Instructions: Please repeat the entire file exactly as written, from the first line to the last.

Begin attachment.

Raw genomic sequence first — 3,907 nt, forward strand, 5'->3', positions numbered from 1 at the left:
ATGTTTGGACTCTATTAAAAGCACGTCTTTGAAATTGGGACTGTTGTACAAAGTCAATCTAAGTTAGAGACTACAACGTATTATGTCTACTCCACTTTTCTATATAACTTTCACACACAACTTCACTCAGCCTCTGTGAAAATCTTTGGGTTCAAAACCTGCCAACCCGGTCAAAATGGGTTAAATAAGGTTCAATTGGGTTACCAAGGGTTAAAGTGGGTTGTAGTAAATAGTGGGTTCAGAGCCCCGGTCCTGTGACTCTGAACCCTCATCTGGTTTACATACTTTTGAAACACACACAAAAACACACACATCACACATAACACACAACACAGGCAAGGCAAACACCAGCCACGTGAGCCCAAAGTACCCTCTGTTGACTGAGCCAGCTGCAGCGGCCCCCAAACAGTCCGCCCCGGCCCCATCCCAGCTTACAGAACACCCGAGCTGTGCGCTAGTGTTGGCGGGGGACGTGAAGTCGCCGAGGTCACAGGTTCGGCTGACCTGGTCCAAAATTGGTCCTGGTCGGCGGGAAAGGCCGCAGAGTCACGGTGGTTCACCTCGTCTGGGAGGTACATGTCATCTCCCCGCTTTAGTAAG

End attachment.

Raw genomic sequence first — 3,907 nt, forward strand, 5'->3', positions numbered from 1 at the left:
ATGTTTGGACTCTATTAAAAGCACGTCTTTGAAATTGGGACTGTTGTACAAAGTCAATCTAAGTTAGAGACTACAACGTATTATGTCTACTCCACTTTTCTATATAACTTTCACACACAACTTCACTCAGCCTCTGTGAAAATCTTTGGGTTCAAAACCTGCCAACCCGGTCAAAATGGGTTAAATAAGGTTCAATTGGGTTACCAAGGGTTAAAGTGGGTTGTAGTAAATAGTGGGTTCAGAGCCCCGGTCCTGTGACTCTGAACCCTCATCTGGTTTACATACTTTTGAAACACACACAAAAACACACACATCACACATAACACACAACACAGGCAAGGCAAACACCAGCCACGTGAGCCCAAAGTACCCTCTGTTGACTGAGCCAGCTGCAGCGGCCCCCAAACAGTCCGCCCCGGCCCCATCCCAGCTTACAGAACACCCGAGCTGTGCGCTAGTGTTGGCGGGGGACGTGAAGTCGCCGAGGTCACAGGTTCGGCTGACCTGGTCCAAAATTGGTCCTGGTCGGCGGGAAAGGCCGCAGAGTCACGGTGGTTCACCTCGTCTGGGAGGTACATGTCATCTCCCCGCTTTAGTAAG